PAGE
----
The second session of the Conference focused on lessons learned from implementing the Rental Assistance Demonstration (RAD) program. Nicole Ferreira, Vice President for Development at the New York City Housing Authority, and Jenny Scanlin, Director of Development at the Housing Authority of the City of Los Angeles, each provided a case study from which they described the benefits and limitations of the program and the financial structures making each deal work. Beverly Rudman, Director of the Closing/Post Closing Department in HUD’s Office of Recapitalization, provided an update on the program and described particular challenges facing her office, which oversees the RAD program. The panel highlighted the following as effective tools for successfully underwriting a RAD deal and securing community and tenant buy-in: (1) Tenant Protection Vouchers, (2) the demolition and disposition process under Section 18 of the U.S. Housing Act of 1937, (3) seller take back financing from the Housing Authority and (4) federal and local redevelopment grants.

Panelists Tom Capp, Chief Operating Officer of Gorman & Company, C.J. Eisenbarth Hager, Director of Healthy Community Polices at Vitalyst Health Foundation, and Keon Montgomery, Housing Manager for the City of Phoenix Housing Department, then provided a local perspective on how private/public partnerships can be used to create sustaining change in communities. The panel emphasized the use of health studies in the predevelopment process to generate academic research on the specific needs of the impacted community and solicit funding from public and private partners to address those needs.

The last panel focused on the changes in the affordable housing finance market. Monty Childs, Director of Loan Origination and Structuring at Freddie Mac, John Ducey, Manager of Multifamily Affordable Housing-Credit at Fannie Mae, Sarah Garland, Senior Vice President at PNC Bank, Catalina Velma, Vice President of Public Housing at the National Equity Fund, and Cody Wilson, Director at Stifel, Nicolaus & Company, each provided a unique perspective on the impact of recent and prospective economic changes (e.g. tax reform, HUD budget cuts and rises in interest rates) on the equity, bond and lending markets, as well as the increased challenge in financing small and rural projects. The panel also discussed financing tools like Tax-Exempt Loans (Freddie Mac), Reduced Occupancy Affordable Rehab (ROAR) Execution (Fannie Mae) and FHA 221(d)(4) Loans (HUD), which have been found to address some of the challenges faced in the market.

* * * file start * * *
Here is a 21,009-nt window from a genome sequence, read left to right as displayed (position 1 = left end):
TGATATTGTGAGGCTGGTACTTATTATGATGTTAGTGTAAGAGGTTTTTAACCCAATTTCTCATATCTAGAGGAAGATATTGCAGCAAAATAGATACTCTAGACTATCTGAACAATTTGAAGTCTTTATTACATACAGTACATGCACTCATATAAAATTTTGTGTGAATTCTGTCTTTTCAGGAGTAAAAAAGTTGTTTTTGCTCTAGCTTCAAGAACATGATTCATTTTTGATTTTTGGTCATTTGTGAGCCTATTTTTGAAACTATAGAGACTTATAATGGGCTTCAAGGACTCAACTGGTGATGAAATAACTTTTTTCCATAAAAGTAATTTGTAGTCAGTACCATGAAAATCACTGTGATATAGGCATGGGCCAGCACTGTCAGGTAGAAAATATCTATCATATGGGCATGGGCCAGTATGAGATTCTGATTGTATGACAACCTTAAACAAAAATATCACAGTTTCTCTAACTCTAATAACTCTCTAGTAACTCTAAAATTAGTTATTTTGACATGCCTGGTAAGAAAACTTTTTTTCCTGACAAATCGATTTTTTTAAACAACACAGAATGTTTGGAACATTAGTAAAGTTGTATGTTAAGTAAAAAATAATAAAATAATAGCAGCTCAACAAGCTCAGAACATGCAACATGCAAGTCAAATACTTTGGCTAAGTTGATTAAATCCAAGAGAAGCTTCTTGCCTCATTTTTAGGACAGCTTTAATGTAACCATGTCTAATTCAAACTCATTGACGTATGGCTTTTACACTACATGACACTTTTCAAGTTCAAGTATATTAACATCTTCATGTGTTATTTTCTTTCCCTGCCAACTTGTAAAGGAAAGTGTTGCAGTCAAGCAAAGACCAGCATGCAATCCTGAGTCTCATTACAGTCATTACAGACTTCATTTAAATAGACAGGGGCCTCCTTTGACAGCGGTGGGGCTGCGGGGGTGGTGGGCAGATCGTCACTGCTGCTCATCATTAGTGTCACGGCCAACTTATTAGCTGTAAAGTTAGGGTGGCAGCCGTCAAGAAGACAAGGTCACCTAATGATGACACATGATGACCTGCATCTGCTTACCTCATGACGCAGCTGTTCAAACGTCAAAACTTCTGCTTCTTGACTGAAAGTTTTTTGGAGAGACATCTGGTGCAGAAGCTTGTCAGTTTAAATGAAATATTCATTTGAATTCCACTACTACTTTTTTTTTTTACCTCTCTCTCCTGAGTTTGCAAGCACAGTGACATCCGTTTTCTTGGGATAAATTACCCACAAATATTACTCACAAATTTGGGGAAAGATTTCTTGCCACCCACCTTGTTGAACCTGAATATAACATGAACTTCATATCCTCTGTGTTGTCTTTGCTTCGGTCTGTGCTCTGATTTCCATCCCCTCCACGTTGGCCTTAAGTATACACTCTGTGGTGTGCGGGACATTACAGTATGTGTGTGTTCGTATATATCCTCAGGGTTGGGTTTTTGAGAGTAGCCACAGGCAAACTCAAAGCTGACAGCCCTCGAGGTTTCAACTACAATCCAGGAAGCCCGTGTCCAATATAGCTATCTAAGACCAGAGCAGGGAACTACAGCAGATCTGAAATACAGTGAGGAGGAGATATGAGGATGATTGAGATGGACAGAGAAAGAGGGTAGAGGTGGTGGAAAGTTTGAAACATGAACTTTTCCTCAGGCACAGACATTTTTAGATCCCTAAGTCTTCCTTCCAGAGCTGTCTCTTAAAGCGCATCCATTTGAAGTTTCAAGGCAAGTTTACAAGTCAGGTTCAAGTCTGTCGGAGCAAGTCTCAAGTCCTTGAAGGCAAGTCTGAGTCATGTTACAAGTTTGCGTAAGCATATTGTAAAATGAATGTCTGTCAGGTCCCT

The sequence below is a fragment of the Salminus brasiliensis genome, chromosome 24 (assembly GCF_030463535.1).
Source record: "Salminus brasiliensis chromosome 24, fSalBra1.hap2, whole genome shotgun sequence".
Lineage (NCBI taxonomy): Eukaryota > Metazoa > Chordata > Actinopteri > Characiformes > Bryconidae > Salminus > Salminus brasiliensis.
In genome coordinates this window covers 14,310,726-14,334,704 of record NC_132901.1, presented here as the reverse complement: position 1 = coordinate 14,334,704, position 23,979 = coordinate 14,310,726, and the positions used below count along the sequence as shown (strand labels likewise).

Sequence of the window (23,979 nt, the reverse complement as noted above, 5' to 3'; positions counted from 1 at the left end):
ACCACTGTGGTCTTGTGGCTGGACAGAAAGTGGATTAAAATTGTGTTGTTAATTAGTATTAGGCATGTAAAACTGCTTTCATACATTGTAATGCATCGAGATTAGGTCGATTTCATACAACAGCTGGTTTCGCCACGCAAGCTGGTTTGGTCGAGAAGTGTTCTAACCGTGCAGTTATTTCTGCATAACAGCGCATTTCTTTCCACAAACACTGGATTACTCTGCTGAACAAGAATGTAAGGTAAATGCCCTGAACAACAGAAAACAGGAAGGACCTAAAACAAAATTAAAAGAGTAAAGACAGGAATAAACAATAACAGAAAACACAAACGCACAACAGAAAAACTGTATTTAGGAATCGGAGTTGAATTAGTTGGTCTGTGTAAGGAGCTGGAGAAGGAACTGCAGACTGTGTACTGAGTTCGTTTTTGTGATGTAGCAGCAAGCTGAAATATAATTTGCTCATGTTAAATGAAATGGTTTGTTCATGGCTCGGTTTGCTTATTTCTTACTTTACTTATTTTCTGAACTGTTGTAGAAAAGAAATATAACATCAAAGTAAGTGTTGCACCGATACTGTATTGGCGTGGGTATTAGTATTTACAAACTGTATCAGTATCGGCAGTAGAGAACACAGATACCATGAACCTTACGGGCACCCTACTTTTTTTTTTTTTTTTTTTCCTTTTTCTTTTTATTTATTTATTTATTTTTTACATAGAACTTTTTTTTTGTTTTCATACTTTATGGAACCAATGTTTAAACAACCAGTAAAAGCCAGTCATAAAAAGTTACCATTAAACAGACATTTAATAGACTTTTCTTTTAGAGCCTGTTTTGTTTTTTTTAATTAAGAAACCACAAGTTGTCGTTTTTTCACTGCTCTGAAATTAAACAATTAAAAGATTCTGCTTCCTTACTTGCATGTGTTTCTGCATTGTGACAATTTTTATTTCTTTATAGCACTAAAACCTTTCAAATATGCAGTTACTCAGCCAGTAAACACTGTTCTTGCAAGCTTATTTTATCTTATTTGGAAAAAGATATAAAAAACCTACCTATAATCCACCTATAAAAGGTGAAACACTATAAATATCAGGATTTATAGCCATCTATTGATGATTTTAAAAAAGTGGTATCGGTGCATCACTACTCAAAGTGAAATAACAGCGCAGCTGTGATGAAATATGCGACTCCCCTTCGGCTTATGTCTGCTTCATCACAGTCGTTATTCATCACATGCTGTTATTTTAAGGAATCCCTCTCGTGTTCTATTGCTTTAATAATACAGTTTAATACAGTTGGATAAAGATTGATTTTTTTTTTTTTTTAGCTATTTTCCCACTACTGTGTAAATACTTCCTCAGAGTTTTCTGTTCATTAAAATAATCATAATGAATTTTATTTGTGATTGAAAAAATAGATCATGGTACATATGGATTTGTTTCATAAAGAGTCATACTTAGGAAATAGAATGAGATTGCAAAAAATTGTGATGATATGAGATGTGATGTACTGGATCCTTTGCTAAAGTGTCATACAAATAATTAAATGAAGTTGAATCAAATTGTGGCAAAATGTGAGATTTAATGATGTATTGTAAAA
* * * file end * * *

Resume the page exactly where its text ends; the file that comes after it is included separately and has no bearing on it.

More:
A copy of the conference materials can be found here.

If you have any questions regarding the information above, or want more information on how to register for next year’s conference, please contact Jennifer Boehm at boehmj@ballarspahr.com.

On May 17, 2016, HUD published a notice in the Federal Register to announce the issuance of the “Processing Guide for Previous Participation Reviews of Prospective Multifamily Housing and Healthcare Programs’ Participants” (the “Processing Guide”). A copy of the Processing Guide can be accessed here.

HUD proposes that the Processing Guide be used to supplement the proposed rule published in August that announced changes to regulations at 24 CFR Part 200, Subpart H, which govern the previous participation review process (the “Proposed Rule”). HUD reports that commenters expressed concern that the Proposed Rule was overly broad, which could further complicate the current process. In response to those comments, HUD proposes that the Processing Guide be used to supplement the Proposed Rule with specific information on review procedures, including, for the first time, detailed information on how “flags” are to be handled.

The Processing Guide is subject to a 30-day comment period ending June 16, 2016.

In addition to feedback on the Processing Guide, HUD also solicits comments on the following topics:

  1. HUD intends to revise 24 CFR 200.210 to state that the regulations are to be supplemented by the Processing Guide and that significant changes to the Proposed Guide will be subject to a 30-day notice and comment period.
  2. HUD also intends to add a definition of “Risk” to the Proposed Rule. HUD did not provide an actual definition, but states that the definition would clarify that the FHA Commissioner must determine whether the Controlling Participant (as defined in the Proposed Rule) could be expected to participate in the Covered Project (as defined in the Proposed Rule) in a manner consistent with furthering the HUD’s purpose of supporting and providing decent, safe and affordable housing for the public.